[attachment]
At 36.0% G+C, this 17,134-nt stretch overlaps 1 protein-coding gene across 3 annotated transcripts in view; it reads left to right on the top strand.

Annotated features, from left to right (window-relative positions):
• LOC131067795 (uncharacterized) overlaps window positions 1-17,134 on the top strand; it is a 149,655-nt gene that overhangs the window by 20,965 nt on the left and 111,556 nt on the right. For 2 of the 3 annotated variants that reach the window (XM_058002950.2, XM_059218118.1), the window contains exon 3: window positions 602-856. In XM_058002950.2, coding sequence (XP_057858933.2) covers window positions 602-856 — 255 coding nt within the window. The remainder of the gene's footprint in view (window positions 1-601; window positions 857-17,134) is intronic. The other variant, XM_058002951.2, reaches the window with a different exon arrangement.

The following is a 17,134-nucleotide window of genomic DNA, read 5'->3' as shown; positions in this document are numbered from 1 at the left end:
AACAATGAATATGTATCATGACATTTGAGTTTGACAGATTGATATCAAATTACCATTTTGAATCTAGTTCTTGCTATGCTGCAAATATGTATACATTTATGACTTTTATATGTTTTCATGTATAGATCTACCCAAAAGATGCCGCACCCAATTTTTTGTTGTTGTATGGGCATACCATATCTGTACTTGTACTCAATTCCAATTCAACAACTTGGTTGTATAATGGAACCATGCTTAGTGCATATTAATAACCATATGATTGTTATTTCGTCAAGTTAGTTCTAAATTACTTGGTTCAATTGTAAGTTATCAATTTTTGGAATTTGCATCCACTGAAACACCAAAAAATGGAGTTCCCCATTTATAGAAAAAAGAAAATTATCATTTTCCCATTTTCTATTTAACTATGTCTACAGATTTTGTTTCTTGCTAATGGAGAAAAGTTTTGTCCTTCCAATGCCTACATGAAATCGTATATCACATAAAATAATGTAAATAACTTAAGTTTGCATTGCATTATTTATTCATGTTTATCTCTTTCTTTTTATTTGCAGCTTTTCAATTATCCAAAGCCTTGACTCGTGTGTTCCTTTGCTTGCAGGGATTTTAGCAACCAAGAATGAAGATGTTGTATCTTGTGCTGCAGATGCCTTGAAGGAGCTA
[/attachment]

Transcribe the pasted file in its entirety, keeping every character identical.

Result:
At 36.0% G+C, this 17,134-nt stretch overlaps 1 protein-coding gene across 3 annotated transcripts in view; it reads left to right on the top strand.

Annotated features, from left to right (window-relative positions):
• LOC131067795 (uncharacterized) overlaps window positions 1-17,134 on the top strand; it is a 149,655-nt gene that overhangs the window by 20,965 nt on the left and 111,556 nt on the right. For 2 of the 3 annotated variants that reach the window (XM_058002950.2, XM_059218118.1), the window contains exon 3: window positions 602-856. In XM_058002950.2, coding sequence (XP_057858933.2) covers window positions 602-856 — 255 coding nt within the window. The remainder of the gene's footprint in view (window positions 1-601; window positions 857-17,134) is intronic. The other variant, XM_058002951.2, reaches the window with a different exon arrangement.

The following is a 17,134-nucleotide window of genomic DNA, read 5'->3' as shown; positions in this document are numbered from 1 at the left end:
AACAATGAATATGTATCATGACATTTGAGTTTGACAGATTGATATCAAATTACCATTTTGAATCTAGTTCTTGCTATGCTGCAAATATGTATACATTTATGACTTTTATATGTTTTCATGTATAGATCTACCCAAAAGATGCCGCACCCAATTTTTTGTTGTTGTATGGGCATACCATATCTGTACTTGTACTCAATTCCAATTCAACAACTTGGTTGTATAATGGAACCATGCTTAGTGCATATTAATAACCATATGATTGTTATTTCGTCAAGTTAGTTCTAAATTACTTGGTTCAATTGTAAGTTATCAATTTTTGGAATTTGCATCCACTGAAACACCAAAAAATGGAGTTCCCCATTTATAGAAAAAAGAAAATTATCATTTTCCCATTTTCTATTTAACTATGTCTACAGATTTTGTTTCTTGCTAATGGAGAAAAGTTTTGTCCTTCCAATGCCTACATGAAATCGTATATCACATAAAATAATGTAAATAACTTAAGTTTGCATTGCATTATTTATTCATGTTTATCTCTTTCTTTTTATTTGCAGCTTTTCAATTATCCAAAGCCTTGACTCGTGTGTTCCTTTGCTTGCAGGGATTTTAGCAACCAAGAATGAAGATGTTGTATCTTGTGCTGCAGATGCCTTGAAGGAGCTA